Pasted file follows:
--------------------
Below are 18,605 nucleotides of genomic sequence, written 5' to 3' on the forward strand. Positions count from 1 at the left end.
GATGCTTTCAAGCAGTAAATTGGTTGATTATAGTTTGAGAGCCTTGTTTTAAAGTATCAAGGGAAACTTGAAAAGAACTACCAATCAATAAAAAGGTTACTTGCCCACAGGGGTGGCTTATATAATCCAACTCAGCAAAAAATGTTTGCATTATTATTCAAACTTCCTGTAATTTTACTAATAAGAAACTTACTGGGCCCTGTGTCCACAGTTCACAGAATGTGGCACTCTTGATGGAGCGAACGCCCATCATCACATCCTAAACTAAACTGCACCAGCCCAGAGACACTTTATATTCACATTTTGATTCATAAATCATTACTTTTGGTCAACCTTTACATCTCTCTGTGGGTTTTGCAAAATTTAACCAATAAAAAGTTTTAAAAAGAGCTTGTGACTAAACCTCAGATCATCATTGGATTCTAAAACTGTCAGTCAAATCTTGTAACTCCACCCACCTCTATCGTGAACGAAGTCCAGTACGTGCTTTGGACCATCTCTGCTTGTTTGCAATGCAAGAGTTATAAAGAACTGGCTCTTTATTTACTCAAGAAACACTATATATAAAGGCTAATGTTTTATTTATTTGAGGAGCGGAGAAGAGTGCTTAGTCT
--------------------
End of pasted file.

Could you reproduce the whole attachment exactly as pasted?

Below are 18,605 nucleotides of genomic sequence, written 5' to 3' on the forward strand. Positions count from 1 at the left end.
GATGCTTTCAAGCAGTAAATTGGTTGATTATAGTTTGAGAGCCTTGTTTTAAAGTATCAAGGGAAACTTGAAAAGAACTACCAATCAATAAAAAGGTTACTTGCCCACAGGGGTGGCTTATATAATCCAACTCAGCAAAAAATGTTTGCATTATTATTCAAACTTCCTGTAATTTTACTAATAAGAAACTTACTGGGCCCTGTGTCCACAGTTCACAGAATGTGGCACTCTTGATGGAGCGAACGCCCATCATCACATCCTAAACTAAACTGCACCAGCCCAGAGACACTTTATATTCACATTTTGATTCATAAATCATTACTTTTGGTCAACCTTTACATCTCTCTGTGGGTTTTGCAAAATTTAACCAATAAAAAGTTTTAAAAAGAGCTTGTGACTAAACCTCAGATCATCATTGGATTCTAAAACTGTCAGTCAAATCTTGTAACTCCACCCACCTCTATCGTGAACGAAGTCCAGTACGTGCTTTGGACCATCTCTGCTTGTTTGCAATGCAAGAGTTATAAAGAACTGGCTCTTTATTTACTCAAGAAACACTATATATAAAGGCTAATGTTTTATTTATTTGAGGAGCGGAGAAGAGTGCTTAGTCT